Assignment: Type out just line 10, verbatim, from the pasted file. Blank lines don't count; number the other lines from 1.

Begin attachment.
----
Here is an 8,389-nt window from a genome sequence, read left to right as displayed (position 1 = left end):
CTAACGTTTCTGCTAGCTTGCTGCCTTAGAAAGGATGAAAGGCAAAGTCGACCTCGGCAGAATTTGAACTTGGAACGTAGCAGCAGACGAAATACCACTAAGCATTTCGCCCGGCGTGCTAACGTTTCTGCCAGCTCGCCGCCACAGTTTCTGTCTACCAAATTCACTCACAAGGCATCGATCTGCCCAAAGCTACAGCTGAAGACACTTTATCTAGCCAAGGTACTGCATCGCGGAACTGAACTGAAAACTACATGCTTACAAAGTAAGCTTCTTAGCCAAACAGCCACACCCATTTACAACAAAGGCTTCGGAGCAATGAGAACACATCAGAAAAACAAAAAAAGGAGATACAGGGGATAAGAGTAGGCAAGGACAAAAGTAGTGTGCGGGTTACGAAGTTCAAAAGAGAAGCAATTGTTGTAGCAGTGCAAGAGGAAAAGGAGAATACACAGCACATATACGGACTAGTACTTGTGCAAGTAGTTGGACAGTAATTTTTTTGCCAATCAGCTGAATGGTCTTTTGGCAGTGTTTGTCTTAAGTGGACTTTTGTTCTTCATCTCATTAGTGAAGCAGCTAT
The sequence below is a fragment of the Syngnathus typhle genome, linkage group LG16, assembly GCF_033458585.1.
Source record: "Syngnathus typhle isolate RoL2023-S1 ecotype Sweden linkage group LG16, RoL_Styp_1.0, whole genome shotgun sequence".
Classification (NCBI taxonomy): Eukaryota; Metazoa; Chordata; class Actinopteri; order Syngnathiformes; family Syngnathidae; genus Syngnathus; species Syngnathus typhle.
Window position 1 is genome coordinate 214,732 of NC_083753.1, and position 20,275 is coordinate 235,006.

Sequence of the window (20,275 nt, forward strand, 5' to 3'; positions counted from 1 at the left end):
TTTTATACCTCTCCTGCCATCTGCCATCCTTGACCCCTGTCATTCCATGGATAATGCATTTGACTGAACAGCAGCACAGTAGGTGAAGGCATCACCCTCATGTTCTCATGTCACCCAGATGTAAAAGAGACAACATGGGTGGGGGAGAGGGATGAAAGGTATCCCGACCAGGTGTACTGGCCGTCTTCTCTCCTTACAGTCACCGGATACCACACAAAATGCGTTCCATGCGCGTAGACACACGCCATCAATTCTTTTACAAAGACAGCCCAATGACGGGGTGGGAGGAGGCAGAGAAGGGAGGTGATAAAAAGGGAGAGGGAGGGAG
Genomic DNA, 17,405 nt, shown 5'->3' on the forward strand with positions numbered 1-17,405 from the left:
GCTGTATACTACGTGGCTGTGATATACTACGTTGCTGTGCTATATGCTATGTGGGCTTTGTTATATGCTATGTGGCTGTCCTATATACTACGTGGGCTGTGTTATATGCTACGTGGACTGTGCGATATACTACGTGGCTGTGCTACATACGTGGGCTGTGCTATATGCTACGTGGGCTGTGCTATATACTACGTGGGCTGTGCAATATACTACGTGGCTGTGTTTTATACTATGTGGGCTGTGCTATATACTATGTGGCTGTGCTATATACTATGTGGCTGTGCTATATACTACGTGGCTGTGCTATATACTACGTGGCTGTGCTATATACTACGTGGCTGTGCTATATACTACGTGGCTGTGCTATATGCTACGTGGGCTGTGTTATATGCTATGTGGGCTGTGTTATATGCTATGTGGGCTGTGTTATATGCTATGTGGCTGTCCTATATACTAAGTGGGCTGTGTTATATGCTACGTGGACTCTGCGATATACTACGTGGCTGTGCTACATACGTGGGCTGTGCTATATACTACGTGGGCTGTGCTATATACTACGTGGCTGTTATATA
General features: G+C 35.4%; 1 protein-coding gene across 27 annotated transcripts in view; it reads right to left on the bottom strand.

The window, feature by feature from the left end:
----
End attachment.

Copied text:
GCTGTATACTACGTGGCTGTGATATACTACGTTGCTGTGCTATATGCTATGTGGGCTTTGTTATATGCTATGTGGCTGTCCTATATACTACGTGGGCTGTGTTATATGCTACGTGGACTGTGCGATATACTACGTGGCTGTGCTACATACGTGGGCTGTGCTATATGCTACGTGGGCTGTGCTATATACTACGTGGGCTGTGCAATATACTACGTGGCTGTGTTTTATACTATGTGGGCTGTGCTATATACTATGTGGCTGTGCTATATACTATGTGGCTGTGCTATATACTACGTGGCTGTGCTATATACTACGTGGCTGTGCTATATACTACGTGGCTGTGCTATATACTACGTGGCTGTGCTATATGCTACGTGGGCTGTGTTATATGCTATGTGGGCTGTGTTATATGCTATGTGGGCTGTGTTATATGCTATGTGGCTGTCCTATATACTAAGTGGGCTGTGTTATATGCTACGTGGACTCTGCGATATACTACGTGGCTGTGCTACATACGTGGGCTGTGCTATATACTACGTGGGCTGTGCTATATACTACGTGGCTGTTATATA